This is a point that sometimes gets lost in the redistricting discussions. The fact is that we do, generally speaking, tend to geographically group along ideological lines. Hence why, for example, there are consistently safe Senate seats divided up along party lines in many states.
The problem is that party-drawn district lines exacerbate the geographic similarities by literally cutting out potentially moderating voices. The net result, using your terminology, is that 4-6 zone is largely eliminated from the process because outliers on the opposite side are removed from the equation entirely.
@Matt Bernius: But, of course, a problem still persist with single seat districts that not 100% of a given slice of real estate is populated by folks with the same interest.
This is why, if I was starting from scratch, I would prefer a system with a proportional element that would allow for a true sampling of the interests of citizens. As I have noted before, I would prefer MMP (as used, e.g., in Germany and New Zealand) which has both individual districts, but the overall seat allocation is based on a national vote. At some point I need to write a post on that subject specifically.
In my state of Oregon they would have to do some major Gerrymandering to make competitive districts because of demographics.
@Matt Bernius: Agreed. But it’s important to remember that the system is failing only to the extent that it distorts people’s wishes. The fact of high incumbency rates isn’t enough to make that argument. (I’m very bad with names, but for some reason I’m associating Chris Cillizza with superficial analysis that misses the point. This seems to be a case of it.)
While I agree with this general statement, I think the phrasing tends to minimize how *badly* the current system is “distorting” people’s wishes.
Given the extremely low approval ratings for Congress, I think a credible argument can be made that most people consider said level of distortion to be pretty bad.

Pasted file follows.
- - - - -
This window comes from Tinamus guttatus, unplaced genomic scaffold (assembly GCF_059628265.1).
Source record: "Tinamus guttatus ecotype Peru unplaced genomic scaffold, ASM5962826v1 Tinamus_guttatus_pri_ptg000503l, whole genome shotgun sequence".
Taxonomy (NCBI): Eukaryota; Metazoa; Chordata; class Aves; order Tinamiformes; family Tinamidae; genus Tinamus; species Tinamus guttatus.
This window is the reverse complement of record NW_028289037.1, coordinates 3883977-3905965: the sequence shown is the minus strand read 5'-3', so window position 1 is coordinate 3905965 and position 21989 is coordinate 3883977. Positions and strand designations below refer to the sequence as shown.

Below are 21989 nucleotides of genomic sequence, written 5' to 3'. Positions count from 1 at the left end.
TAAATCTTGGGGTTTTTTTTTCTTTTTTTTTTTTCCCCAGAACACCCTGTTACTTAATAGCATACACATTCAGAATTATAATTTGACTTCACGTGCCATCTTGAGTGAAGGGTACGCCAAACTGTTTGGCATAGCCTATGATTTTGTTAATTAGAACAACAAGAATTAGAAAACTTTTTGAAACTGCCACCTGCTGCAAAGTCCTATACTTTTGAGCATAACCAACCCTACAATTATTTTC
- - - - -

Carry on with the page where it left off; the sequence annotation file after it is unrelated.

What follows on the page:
@Steven L. Taylor:
Fair points. And perhaps a proportional element would better balance interests. But at some point, it seems to me that minority voices will always be supressed/ignored in any electoral system.
Put a different way (and pushing on this a bit): Alabama currently has 7 House delegates. 6 of the Representatives are Republicans, 1 is a Democrat. Do you think said a state-wide proportional system would change that mix?
@Matt Bernius: That requires a far more detailed response than I can give right now. Maybe soon 😉
@Matt Bernius: I don’t think that Congressional disapproval ratings are a good proxy for what you’re trying to measure. My bet is, people in Wyoming don’t approve of Congress. My bet is nobody approves of Congress. Seriously, who is going to answer that question in a positive way? We’re supposed to not approve of Congress. Everyone knows that all the cool kids disapprove of Congress. A few people on this site refuse to refer to members of Congress as human. It means nothing to say you disapprove of Congress, particularly when one-third of those who disapprove want to see a lot more government involvement, one-third want to see much less, and one-third wants both.
@Matt Bernius: There’s been an uptick in challenges, and it’s become increasingly on an ideological basis, but the actual vulnerability does not seem to historically strange. A lot of sound and fury, lending mostly the significance the media has decided to give it*.
This is true. For open seats as well which is where a lot of the Tea Party successes have been. However, except in safely Republican districts, this is a product of something other than gerrymandering. There is a better argument to be made that “If you’re a House member and you want to be in the Senate, you’d better be hard right if you want to survive the primary” than “If you don’t vote hard right, you’ll be vulnerable in the primaries.”
I’m not sure you’re right about the House and Senate, though. The numbers are more limited there, but Lugar did lose and Cochran almost did. So there does seem to be a little vulnerability there, which is about how much I estimate there actually being in the House.
Though I would agree that the fear of it is influential, or seems to be. That has its limits, though. Eventually they do seem to realize that they have a greater threat from Democrats (in their own seats, sometimes, but even if not then for their chairmanships) than they do the off-chance that they’ll get knocked off in a primary. (I wish it could be impressed upon them that most of the candidates who lost in the primaries had other problems, in addition to the oft-given one of ideological non-conformity.)
* – Everybody important benefits from the Tea Party insurgency, or the illusion of one. It’s kind of weird that way. Democrats benefit because they can portray the Republicans as being captive. Establishment Republicans benefit because they have an excuse to be weak. The media benefits because conflict. The only losers, really, are non-establishment moderate Republicans and reformocons.
@Steven L. Taylor:
I hope you get the chance to write that response!
The problem is 4ville where the primaries give us a 2 and a 7, then 4ville is regularly represented by a 2 rather than a 4 or even a 3.